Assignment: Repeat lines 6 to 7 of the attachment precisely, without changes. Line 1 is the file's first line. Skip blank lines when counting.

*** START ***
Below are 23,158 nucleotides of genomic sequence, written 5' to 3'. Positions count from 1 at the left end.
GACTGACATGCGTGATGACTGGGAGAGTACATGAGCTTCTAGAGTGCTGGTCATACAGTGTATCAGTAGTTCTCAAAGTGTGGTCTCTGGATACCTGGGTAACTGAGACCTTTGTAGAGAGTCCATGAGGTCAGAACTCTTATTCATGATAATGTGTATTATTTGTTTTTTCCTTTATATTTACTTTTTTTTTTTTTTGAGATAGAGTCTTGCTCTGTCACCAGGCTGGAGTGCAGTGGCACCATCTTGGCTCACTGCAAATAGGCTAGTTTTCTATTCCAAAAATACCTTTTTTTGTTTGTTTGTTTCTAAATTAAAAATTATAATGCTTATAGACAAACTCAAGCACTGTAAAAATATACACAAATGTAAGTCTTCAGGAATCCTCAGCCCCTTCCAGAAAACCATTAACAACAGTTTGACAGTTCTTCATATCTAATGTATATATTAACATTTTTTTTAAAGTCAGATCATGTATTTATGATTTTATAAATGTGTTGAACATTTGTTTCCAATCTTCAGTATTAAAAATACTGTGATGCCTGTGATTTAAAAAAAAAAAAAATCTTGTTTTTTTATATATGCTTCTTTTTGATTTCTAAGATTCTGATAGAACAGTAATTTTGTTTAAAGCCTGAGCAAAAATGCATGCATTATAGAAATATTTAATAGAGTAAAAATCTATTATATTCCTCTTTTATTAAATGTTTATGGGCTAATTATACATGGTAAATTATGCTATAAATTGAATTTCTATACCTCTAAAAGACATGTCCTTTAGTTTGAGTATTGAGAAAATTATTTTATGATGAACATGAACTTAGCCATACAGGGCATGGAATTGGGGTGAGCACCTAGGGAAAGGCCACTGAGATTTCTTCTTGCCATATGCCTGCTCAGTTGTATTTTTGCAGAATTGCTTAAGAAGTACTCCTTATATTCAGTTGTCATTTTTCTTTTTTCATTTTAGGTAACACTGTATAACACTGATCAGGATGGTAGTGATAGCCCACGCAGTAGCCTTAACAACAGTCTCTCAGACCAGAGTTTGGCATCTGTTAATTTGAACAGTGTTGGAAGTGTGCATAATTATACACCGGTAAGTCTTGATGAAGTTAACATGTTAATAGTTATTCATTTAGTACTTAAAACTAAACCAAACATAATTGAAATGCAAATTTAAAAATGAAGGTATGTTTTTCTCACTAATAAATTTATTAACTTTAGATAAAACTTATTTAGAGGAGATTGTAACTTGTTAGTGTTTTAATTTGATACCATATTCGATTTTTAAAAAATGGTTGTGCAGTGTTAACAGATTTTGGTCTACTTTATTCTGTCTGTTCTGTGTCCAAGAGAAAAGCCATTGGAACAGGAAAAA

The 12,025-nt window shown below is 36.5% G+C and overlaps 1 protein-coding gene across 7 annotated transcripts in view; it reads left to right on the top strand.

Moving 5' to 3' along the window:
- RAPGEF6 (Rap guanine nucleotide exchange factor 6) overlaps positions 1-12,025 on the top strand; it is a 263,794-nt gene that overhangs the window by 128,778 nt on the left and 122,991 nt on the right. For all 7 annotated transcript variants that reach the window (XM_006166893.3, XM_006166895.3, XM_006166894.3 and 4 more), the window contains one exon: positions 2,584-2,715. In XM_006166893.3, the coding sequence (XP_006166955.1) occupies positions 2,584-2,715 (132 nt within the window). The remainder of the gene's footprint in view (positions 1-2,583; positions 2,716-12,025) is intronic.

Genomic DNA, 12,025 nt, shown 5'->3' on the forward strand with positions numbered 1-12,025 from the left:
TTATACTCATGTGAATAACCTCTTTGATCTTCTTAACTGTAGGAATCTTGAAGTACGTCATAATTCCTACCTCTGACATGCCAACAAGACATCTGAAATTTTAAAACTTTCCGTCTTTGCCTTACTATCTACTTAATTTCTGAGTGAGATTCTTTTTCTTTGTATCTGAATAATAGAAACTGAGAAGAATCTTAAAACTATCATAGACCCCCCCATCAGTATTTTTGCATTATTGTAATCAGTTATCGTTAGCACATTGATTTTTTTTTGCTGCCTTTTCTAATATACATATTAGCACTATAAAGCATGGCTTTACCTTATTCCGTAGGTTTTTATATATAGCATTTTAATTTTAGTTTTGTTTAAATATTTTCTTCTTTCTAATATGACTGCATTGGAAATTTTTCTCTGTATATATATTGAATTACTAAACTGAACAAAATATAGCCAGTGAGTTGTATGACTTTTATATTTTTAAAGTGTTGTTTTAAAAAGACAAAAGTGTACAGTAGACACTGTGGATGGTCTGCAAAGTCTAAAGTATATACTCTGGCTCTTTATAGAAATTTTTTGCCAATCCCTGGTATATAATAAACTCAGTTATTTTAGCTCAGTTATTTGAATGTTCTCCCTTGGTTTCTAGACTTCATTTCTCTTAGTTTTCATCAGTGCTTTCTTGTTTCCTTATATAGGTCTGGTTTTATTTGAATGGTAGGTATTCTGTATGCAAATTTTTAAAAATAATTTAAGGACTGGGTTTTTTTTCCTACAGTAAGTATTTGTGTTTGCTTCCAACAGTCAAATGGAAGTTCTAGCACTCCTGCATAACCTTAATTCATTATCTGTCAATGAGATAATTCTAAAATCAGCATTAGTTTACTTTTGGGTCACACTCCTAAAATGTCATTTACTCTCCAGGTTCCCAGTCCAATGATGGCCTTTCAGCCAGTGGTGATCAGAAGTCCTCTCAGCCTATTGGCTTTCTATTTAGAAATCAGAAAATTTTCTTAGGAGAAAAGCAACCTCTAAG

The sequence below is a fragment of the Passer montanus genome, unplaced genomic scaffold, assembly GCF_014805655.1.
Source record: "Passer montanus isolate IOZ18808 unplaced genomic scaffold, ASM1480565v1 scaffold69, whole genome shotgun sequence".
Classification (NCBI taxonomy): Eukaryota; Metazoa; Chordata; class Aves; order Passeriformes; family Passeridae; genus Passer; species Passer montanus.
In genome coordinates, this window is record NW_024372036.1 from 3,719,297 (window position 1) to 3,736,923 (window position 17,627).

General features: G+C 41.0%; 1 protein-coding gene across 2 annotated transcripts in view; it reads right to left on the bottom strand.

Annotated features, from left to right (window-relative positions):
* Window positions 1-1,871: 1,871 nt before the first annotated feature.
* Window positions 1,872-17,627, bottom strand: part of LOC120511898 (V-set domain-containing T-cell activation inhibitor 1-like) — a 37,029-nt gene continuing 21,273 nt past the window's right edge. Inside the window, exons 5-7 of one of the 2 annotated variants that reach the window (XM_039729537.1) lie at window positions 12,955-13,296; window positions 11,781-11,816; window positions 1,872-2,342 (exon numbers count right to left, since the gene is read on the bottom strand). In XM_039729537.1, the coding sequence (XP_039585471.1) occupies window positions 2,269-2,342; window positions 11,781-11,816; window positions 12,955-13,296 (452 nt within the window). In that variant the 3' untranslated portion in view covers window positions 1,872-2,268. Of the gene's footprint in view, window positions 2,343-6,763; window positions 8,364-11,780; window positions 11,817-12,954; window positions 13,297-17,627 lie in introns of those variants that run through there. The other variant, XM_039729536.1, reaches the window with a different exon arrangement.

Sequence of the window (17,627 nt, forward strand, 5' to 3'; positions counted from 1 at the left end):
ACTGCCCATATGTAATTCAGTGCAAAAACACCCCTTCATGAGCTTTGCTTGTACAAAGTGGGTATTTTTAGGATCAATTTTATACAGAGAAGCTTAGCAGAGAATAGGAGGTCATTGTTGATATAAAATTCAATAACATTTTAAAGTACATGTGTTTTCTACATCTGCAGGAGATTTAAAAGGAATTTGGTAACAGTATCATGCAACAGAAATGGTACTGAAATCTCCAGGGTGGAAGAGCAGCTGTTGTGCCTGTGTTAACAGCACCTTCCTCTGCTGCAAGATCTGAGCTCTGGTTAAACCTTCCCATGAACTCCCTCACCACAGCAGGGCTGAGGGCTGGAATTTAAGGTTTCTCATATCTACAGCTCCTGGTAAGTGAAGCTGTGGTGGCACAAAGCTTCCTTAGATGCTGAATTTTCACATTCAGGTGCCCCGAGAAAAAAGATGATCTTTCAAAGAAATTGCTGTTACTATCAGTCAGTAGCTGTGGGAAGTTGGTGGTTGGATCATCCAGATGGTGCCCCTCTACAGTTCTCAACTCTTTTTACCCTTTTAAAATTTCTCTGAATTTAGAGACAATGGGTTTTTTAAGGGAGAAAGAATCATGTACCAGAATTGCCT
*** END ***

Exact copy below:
Genomic DNA, 12,025 nt, shown 5'->3' on the forward strand with positions numbered 1-12,025 from the left:
TTATACTCATGTGAATAACCTCTTTGATCTTCTTAACTGTAGGAATCTTGAAGTACGTCATAATTCCTACCTCTGACATGCCAACAAGACATCTGAAATTTTAAAACTTTCCGTCTTTGCCTTACTATCTACTTAATTTCTGAGTGAGATTCTTTTTCTTTGTATCTGAATAATAGAAACTGAGAAGAATCTTAAAACTATCATAGACCCCCCCATCAGTATTTTTGCATTATTGTAATCAGTTATCGTTAGCACATTGATTTTTTTTTGCTGCCTTTTCTAATATACATATTAGCACTATAAAGCATGGCTTTACCTTATTCCGTAGGTTTTTATATATAGCATTTTAATTTTAGTTTTGTTTAAATATTTTCTTCTTTCTAATATGACTGCATTGGAAATTTTTCTCTGTATATATATTGAATTACTAAACTGAACAAAATATAGCCAGTGAGTTGTATGACTTTTATATTTTTAAAGTGTTGTTTTAAAAAGACAAAAGTGTACAGTAGACACTGTGGATGGTCTGCAAAGTCTAAAGTATATACTCTGGCTCTTTATAGAAATTTTTTGCCAATCCCTGGTATATAATAAACTCAGTTATTTTAGCTCAGTTATTTGAATGTTCTCCCTTGGTTTCTAGACTTCATTTCTCTTAGTTTTCATCAGTGCTTTCTTGTTTCCTTATATAGGTCTGGTTTTATTTGAATGGTAGGTATTCTGTATGCAAATTTTTAAAAATAATTTAAGGACTGGGTTTTTTTTCCTACAGTAAGTATTTGTGTTTGCTTCCAACAGTCAAATGGAAGTTCTAGCACTCCTGCATAACCTTAATTCATTATCTGTCAATGAGATAATTCTAAAATCAGCATTAGTTTACTTTTGGGTCACACTCCTAAAATGTCATTTACTCTCCAGGTTCCCAGTCCAATGATGGCCTTTCAGCCAGTGGTGATCAGAAGTCCTCTCAGCCTATTGGCTTTCTATTTAGAAATCAGAAAATTTTCTTAGGAGAAAAGCAACCTCTAAG